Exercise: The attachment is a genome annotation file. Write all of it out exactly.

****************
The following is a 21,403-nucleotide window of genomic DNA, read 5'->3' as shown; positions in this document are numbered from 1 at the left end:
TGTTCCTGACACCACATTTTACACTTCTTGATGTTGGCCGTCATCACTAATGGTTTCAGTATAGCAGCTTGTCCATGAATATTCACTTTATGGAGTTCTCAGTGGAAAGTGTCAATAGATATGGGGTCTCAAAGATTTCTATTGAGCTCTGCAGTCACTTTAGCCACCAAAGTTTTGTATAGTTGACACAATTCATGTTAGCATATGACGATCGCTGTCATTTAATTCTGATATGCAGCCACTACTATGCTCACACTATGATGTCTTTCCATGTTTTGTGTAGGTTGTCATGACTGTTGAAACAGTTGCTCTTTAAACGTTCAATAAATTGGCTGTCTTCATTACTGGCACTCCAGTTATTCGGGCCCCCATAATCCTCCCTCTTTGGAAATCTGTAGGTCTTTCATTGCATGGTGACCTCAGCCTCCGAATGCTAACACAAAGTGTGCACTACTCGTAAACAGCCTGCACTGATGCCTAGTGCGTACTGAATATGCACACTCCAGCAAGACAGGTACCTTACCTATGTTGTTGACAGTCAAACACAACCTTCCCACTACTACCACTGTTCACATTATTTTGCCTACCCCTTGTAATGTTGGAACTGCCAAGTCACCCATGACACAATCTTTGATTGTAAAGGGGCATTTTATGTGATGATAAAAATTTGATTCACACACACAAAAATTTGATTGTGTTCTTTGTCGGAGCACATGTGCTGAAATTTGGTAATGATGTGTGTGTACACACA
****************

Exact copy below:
The following is a 21,403-nucleotide window of genomic DNA, read 5'->3' as shown; positions in this document are numbered from 1 at the left end:
TGTTCCTGACACCACATTTTACACTTCTTGATGTTGGCCGTCATCACTAATGGTTTCAGTATAGCAGCTTGTCCATGAATATTCACTTTATGGAGTTCTCAGTGGAAAGTGTCAATAGATATGGGGTCTCAAAGATTTCTATTGAGCTCTGCAGTCACTTTAGCCACCAAAGTTTTGTATAGTTGACACAATTCATGTTAGCATATGACGATCGCTGTCATTTAATTCTGATATGCAGCCACTACTATGCTCACACTATGATGTCTTTCCATGTTTTGTGTAGGTTGTCATGACTGTTGAAACAGTTGCTCTTTAAACGTTCAATAAATTGGCTGTCTTCATTACTGGCACTCCAGTTATTCGGGCCCCCATAATCCTCCCTCTTTGGAAATCTGTAGGTCTTTCATTGCATGGTGACCTCAGCCTCCGAATGCTAACACAAAGTGTGCACTACTCGTAAACAGCCTGCACTGATGCCTAGTGCGTACTGAATATGCACACTCCAGCAAGACAGGTACCTTACCTATGTTGTTGACAGTCAAACACAACCTTCCCACTACTACCACTGTTCACATTATTTTGCCTACCCCTTGTAATGTTGGAACTGCCAAGTCACCCATGACACAATCTTTGATTGTAAAGGGGCATTTTATGTGATGATAAAAATTTGATTCACACACACAAAAATTTGATTGTGTTCTTTGTCGGAGCACATGTGCTGAAATTTGGTAATGATGTGTGTGTACACACA